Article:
Tuesday, December 16, 2008

Scotland may have it right

When I first began studying nursing, back when the dinosaurs were still roaming the earth, most nurses had stopped wearing caps but there were still rules about not wearing your uniform to or from work (in a few hospitals), not having long, painted nails, long hair, and so on.

It wasn't long before those rules eroded away completed and nurses could come and go in their uniforms, some not only had long painted nails, but they had artificial ones, hair was hanging down, and sometimes the uniforms didn't quite look like uniforms.

I remember on my very first nursing student orientation to the floor. We were on a tour of the unit and anxiously looking around, trying to get our bearings. We had been drilled into knowing what we could and couldn't do - it was almost always what we could NOT do, now that I think about it. We'd been told about the hair, the nails, the make up. We were told never to touch the medications in our hand but to tap them from the container into a pill cup, things like that.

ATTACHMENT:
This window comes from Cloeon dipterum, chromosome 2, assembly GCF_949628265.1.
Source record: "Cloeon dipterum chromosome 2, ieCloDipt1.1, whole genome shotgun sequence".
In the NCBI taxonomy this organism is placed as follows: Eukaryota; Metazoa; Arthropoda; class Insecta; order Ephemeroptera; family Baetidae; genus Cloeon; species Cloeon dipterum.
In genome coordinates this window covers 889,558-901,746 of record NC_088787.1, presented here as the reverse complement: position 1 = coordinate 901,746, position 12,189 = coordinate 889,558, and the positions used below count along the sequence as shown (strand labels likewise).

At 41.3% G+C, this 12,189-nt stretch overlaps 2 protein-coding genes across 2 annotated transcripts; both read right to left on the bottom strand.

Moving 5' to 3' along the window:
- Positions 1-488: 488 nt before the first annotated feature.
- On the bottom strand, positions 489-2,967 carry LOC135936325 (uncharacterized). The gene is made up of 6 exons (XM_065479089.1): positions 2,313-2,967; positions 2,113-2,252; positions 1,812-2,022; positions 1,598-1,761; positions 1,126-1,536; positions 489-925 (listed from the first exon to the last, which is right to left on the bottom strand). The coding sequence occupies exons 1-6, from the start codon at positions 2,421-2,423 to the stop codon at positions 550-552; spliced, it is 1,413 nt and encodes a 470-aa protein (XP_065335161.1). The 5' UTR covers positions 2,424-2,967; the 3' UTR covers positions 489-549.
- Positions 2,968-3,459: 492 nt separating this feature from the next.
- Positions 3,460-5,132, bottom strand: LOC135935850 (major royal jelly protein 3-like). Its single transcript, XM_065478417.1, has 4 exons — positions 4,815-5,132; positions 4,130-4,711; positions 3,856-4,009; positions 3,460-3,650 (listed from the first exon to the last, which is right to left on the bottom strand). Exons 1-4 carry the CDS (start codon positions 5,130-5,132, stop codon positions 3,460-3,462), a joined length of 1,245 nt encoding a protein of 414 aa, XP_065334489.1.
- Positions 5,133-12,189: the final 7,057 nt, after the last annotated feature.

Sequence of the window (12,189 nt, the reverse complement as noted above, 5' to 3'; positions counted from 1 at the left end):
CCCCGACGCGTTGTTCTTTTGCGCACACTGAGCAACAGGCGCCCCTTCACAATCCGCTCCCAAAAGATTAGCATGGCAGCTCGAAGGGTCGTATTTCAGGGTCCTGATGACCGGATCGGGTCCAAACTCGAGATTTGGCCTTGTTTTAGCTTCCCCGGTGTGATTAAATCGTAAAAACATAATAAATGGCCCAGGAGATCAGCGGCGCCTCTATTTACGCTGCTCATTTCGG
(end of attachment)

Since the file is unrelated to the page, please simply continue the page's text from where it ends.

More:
Our teacher brought us to the medication room so we could check it out. In it was this very heavily made up nurse, hair swinging below her shoulders, tapping out medications into her hand, which - by the way - had long blood red nails. My poor teacher!

I's not just the nurses, I remember thinking, if nurses' caps were such an infection issue, why do male doctors wear ties that flop over patients' beds when the doctors bend over to examine patients? But, then it seemed to go to the extreme too - doctors began wearing much more casual clothes, to the point that it became difficult for patients to identify who were doctors and who were visitors.

Now, lest you think I'm pining for the old days, far from it! I don't want to go back to starched uniforms, inspections and so on, but I do think that we need return to a few common sense rules. And, it seems the National Health Authority in Scotland thinks so too.

First off, men's ties (and women if they wear them) are history. They're not allowed when staff are working with patients. Second, nurses are provided uniforms that are not to be worn out of the institution. Third, and the one that surprised me, to tell you the truth, is the banishment of the lab coat, the long flapping in the wind, white lab coat that has pockets deeper than a woman's purse.

The rules go even farther. Staff will not be allowed to carry pens, etc, in outside breast pockets and we're going back to the "tie your hair back" rule.

Let's hope that these measures do start cutting down on infections among hospitalized patients.

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